Quick tip: if you’re interested in searching about the SALT institute in Turkey, don’t google, “Salt Turkey” unless you want a hundred and one ways to salt, brine, and cook a turkey.
SALT is a not-for-profit art center based in Turkey whose mission is to explore cultural and historical issues and cultivate innovative programs for research and experimental thinking. Unsatisfied with one-way communication of past institutes, SALT seeks to challenge and provoke people, encouraging them to not only witness but to also communicate back, critique, respond and get involved. The more I see of what SALT is trying to accomplish, the more I realize that they are a vital player in Turkey’s art ecosystem. This in turn has led me to a eureka moment while writing this article and pondering the bigger question, “What makes an art ecosystem? How do you know when you have one?” I think I may have stumbled upon the answer. Sure, there are many variables that come into play, but when the thought hit me, when I heard myself say it out loud, it felt like a magical incantation, a whispered word of power that carried upon it the weight of the Truth, with a capital T.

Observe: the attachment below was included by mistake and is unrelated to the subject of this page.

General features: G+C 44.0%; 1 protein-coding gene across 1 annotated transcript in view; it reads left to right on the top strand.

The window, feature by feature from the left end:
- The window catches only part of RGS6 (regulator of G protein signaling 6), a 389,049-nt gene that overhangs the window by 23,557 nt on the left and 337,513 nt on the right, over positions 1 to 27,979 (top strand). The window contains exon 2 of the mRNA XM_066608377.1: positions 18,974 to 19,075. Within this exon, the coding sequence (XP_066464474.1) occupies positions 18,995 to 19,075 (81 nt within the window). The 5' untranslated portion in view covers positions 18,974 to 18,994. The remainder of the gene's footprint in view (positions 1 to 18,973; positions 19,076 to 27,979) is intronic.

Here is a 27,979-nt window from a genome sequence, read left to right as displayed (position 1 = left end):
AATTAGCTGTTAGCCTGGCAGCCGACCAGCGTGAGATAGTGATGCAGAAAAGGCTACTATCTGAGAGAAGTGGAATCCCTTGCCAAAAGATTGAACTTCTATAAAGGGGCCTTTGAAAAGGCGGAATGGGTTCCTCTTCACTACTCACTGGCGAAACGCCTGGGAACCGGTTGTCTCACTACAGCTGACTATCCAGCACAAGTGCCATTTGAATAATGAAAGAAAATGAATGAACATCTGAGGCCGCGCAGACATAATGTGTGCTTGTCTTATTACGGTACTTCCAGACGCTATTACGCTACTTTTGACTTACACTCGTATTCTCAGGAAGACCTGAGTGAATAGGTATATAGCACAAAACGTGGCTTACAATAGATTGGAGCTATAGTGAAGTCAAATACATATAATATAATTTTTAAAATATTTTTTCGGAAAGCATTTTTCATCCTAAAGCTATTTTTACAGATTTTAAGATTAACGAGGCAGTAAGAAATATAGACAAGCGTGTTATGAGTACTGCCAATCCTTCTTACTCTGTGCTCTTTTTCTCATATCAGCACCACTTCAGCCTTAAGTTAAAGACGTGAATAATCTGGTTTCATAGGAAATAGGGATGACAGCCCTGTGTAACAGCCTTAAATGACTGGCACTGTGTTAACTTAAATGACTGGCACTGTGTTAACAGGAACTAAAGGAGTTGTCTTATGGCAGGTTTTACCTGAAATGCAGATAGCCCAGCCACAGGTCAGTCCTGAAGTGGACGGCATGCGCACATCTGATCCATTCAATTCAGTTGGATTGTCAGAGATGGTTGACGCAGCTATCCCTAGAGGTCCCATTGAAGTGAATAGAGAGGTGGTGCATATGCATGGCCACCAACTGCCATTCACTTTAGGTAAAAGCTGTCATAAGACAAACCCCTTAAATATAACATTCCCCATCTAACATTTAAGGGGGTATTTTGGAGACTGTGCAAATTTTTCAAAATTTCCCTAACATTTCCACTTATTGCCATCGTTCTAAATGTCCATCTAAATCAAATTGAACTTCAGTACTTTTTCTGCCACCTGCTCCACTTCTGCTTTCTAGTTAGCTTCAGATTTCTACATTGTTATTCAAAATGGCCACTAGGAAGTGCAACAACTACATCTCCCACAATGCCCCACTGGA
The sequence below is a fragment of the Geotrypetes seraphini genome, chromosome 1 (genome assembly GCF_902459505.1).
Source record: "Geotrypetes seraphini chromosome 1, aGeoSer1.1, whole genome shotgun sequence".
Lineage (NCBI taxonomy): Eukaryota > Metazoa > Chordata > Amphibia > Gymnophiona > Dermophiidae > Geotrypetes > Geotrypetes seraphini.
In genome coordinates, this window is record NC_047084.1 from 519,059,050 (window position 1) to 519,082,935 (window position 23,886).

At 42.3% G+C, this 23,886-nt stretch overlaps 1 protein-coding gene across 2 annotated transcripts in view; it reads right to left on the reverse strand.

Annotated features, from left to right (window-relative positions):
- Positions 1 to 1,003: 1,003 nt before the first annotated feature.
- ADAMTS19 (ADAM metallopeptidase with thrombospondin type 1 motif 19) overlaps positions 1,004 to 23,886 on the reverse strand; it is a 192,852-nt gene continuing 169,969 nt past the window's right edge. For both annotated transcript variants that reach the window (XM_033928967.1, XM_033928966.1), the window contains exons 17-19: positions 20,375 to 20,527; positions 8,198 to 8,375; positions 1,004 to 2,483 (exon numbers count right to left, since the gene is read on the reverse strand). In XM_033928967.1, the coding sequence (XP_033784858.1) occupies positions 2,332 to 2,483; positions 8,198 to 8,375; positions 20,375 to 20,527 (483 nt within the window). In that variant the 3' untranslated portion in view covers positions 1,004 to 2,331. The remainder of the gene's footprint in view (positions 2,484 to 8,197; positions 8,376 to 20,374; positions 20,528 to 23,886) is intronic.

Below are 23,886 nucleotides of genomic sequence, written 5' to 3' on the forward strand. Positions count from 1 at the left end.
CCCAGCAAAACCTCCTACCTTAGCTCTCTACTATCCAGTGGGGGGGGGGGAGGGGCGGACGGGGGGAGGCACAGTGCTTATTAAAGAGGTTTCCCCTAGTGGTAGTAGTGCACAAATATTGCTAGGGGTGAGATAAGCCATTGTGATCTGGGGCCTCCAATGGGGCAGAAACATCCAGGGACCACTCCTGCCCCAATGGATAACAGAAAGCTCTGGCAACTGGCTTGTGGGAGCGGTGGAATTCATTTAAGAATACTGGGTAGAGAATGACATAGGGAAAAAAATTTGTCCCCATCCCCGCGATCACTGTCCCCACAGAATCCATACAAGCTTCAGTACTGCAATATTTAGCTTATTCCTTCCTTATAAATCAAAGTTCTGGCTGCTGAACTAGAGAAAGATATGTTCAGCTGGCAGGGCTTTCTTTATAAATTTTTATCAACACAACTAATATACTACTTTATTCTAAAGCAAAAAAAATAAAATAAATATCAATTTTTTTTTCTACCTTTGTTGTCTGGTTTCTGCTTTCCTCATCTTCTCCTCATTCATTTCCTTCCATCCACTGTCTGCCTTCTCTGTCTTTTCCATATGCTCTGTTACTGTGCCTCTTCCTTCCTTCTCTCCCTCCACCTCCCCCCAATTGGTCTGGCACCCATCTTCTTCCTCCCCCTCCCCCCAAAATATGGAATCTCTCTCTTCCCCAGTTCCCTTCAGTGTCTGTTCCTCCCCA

Hipsters.
Bear with me for a moment. I’m not trying to use the word in any derogatory fashion. Far from it, as a tech geek and sci-fi nerd, hipsters are basically my cousins. They are obsessed with their art world just as much as I am with my technology and science fiction worlds, delving into all its obscure corners and showing off our knowledge, protecting it with the vehemence of a fanatic (albeit they do it with a quieter intensity), and shunning any blatant commercialization and acts of selling out.

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My point with all this is a simple one: where there’s smoke, there’s fire. Where there are hipsters, there’s an art ecosystem.
And guess what? Turkey’s got them.
Serving up an art ecosystem doesn’t happen in a day. It’s a slow and elaborate recipe. You need government and private foundations to provide funding and resources; galleries to provide space, infrastructure and logistics; artists to actually create their masterpieces; and most importantly, an engaging and curious public to provide support and appreciation.

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After all, what’s the point of a delicious meal if there’s no one to eat it.
Each country develops its own recipe and serves its own unique taste. In Turkey, since there has been a lack of publicly-funded and state-run institutions, it has fallen to the private industry to take on the mantle and the responsibility. For decades, it has been left to the wealthy, the corporations and the banks to maintain the Turkish art world; opening galleries, art centers, museums and foundations, and now, the next link in the artistic evolutionary chain. This is where SALT comes in.